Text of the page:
Leadership is Action, not a Title
In my career, I have only been in jobs where there is a clear line of authority: junior staffers eventually roll up to the campaign manager, special assistants eventually roll up to the Cabinet Secretary, consultants eventually roll up to Partners. This hierarchy is of course necessary. However, I have always been amazed at how those who report to these leaders either forget or don’t understand that they can provide leadership at any level.
What is leadership? To me, it must be described as leading from the front by example. And just how do we do this? Some things have worked for me in my career:
- Show up. I was petrified sitting in my college orientation and I heard a professor saying just the silliest and most obvious thing in the world. “Go to class,” he said. How true and profound this statement turned out to be and it can be used throughout professional life. Be present. Take the time to show leadership that you are reliable, accessible and ready to work. Conference calls are an unfortunate necessity but much more is accomplished through in-person meetings.
- Know your stuff and don’t be afraid to speak up. When I worked for a Cabinet Secretary as a junior staffer in my early 20’s, he asked me to sit in on a meeting for him on an issue that I had researched, studied and knew backwards and forwards. In the Federal Government, there is a known rule that if you are a senior staffer you sit at the conference table and if not, you sit in the chairs around the room. As the Secretary’s proxy, I got many looks from long-term folks when I sat at the table. When I expressed my opposition to a point being made, a woman asked me how old I was. I responded, “23 and how old are you?” Her response was that it was an inappropriate question to ask her that. I said, “Exactly and inappropriate for you to ask me. Now, can we move on?” After showing that I was prepared and knowledgeable about the topic, she apologized. Don’t think I wasn’t terrified that I would get fired, though! If you have a good leader, they do not want a yes woman. They want someone who is willing to (respectfully) challenge their assumptions, to express their opinion, and speak up in meetings.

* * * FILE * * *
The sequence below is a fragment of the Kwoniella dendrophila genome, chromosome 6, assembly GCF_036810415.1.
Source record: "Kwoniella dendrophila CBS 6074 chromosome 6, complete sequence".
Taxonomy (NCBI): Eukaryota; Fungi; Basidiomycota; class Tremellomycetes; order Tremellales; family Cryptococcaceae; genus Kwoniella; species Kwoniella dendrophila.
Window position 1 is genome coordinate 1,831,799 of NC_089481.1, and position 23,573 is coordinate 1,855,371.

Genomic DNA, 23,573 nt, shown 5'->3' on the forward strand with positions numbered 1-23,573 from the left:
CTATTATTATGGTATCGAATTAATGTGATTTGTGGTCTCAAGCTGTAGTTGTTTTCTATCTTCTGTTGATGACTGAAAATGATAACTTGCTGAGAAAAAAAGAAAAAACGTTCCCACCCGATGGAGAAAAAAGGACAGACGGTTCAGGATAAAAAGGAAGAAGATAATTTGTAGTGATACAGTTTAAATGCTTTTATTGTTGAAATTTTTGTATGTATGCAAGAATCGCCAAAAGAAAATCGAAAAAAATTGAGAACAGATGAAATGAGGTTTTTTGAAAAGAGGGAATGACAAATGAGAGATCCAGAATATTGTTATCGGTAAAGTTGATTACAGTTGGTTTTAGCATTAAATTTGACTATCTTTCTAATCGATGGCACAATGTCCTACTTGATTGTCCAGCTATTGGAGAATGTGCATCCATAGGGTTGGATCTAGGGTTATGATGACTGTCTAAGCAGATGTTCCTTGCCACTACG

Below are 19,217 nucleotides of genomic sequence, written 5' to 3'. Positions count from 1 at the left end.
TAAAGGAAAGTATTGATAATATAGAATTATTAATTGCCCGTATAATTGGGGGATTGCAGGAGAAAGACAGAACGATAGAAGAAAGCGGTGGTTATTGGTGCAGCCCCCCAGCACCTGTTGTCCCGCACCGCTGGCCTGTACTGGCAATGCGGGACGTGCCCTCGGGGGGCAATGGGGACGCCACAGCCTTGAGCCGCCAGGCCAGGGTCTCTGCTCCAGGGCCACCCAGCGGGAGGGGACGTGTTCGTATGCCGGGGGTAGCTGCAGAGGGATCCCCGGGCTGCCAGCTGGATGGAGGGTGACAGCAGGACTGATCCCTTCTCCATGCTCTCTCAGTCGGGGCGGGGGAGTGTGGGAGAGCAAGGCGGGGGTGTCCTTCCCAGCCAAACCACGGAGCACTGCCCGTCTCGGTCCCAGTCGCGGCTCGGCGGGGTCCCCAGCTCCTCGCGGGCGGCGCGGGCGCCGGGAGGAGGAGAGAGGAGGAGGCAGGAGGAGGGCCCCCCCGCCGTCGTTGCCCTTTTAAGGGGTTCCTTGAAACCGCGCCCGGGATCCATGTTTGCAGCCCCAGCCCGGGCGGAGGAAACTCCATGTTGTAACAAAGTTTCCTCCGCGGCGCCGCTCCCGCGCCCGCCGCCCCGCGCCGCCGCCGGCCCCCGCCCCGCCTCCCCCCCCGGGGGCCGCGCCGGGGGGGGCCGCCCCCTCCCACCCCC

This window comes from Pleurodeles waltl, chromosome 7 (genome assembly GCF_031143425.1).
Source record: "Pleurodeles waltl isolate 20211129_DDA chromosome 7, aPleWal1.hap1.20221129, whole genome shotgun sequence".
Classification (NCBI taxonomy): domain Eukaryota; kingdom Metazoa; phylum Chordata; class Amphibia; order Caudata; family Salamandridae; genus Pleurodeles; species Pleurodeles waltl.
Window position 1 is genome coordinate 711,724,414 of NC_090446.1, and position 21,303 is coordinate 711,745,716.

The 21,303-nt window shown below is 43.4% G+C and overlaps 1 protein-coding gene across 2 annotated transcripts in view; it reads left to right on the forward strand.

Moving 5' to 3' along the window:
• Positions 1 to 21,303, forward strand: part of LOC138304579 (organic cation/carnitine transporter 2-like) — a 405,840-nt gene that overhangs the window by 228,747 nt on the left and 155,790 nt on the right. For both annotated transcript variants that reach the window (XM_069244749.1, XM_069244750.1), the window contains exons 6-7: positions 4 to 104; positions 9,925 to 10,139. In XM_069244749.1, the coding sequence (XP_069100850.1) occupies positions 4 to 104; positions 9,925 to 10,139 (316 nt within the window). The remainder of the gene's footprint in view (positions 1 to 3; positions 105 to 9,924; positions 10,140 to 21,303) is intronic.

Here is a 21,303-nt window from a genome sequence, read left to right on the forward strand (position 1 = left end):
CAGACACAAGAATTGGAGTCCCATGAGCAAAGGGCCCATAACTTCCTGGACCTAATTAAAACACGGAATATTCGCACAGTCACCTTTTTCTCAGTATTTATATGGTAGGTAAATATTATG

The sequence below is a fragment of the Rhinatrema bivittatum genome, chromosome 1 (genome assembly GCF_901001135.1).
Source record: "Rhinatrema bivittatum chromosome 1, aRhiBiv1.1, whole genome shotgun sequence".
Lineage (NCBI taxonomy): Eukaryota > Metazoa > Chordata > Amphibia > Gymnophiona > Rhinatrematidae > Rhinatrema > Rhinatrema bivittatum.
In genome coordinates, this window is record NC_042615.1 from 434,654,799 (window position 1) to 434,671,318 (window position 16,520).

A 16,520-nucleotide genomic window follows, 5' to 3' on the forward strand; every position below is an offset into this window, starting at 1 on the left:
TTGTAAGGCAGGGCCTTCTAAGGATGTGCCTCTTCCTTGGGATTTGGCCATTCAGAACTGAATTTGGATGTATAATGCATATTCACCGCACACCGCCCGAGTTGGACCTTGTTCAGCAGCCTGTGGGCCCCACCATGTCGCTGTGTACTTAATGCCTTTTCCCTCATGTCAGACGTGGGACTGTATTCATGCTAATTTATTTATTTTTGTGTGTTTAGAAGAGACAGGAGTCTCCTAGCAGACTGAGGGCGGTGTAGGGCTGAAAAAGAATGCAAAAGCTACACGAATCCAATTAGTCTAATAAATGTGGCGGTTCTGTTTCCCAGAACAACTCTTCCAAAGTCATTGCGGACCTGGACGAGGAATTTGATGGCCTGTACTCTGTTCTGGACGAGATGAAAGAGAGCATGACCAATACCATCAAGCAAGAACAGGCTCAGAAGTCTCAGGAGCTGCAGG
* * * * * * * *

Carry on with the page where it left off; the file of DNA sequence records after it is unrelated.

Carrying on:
- Advocate for your team. There is nothing worse than someone who puts down others so they can get ahead. Don’t get me wrong that it sometimes works. But do you want to be that person? You need folks who will fight for you as a leader and it crushes loyalty when you yourself are disloyal to your team. The cliché is accurate; the best leaders do surround themselves with the best people. We have year-end reviews and I attend each one to ensure my team gets a good rating and those who deserve it get promoted.
- Advocate for yourself. Advocating for a team does not mean not showing what you have done for your organization. My first year with a consulting firm, I was in for a huge awakening. I realized that I hadn’t expressed all of the accomplishments I had performed throughout the year. I received a lower rating than I might have gotten if I had been able to communicate more effectively. It sounds silly but I keep a “Kudos” file and put all compliments and positive feedback in it so that I can remember at the end of the year and share with my counselor and other leadership. I show how these things have helped the firm and my teammates.
- Manage up. This one takes finesse and experience in doing so. Simply put, leaders are busy. Establishing leadership abilities can be done by simply expressing that you will take action items and then follow-up on them with those responsible. Once they have made a strategic decision, keep them informed of progress. Never go to a leader with a problem without a solution. This will show initiative, save time and allow the leader to know that you have thoroughly researched, thought out the problem and solution suggestions. Leaders get the big bucks to make decisions. Make them the hero and they will repay you in kind.
- Provide excellence every time. Sounds easy enough, right? I tell my teams this all the time. Don’t mail it in. When you hand a superior a work product, ensure you have Quality Controlled it at least 3 times and then hand it to a colleague so they can check you. The easiest way to lose credibility is to hand in something with a typo, missed calculation or a sub-par work product.
Regardless if you are a campus hire or someone with many years of experience, all of things can be done on a daily basis. Leadership has nothing to do with your title and everything to do with your actions.
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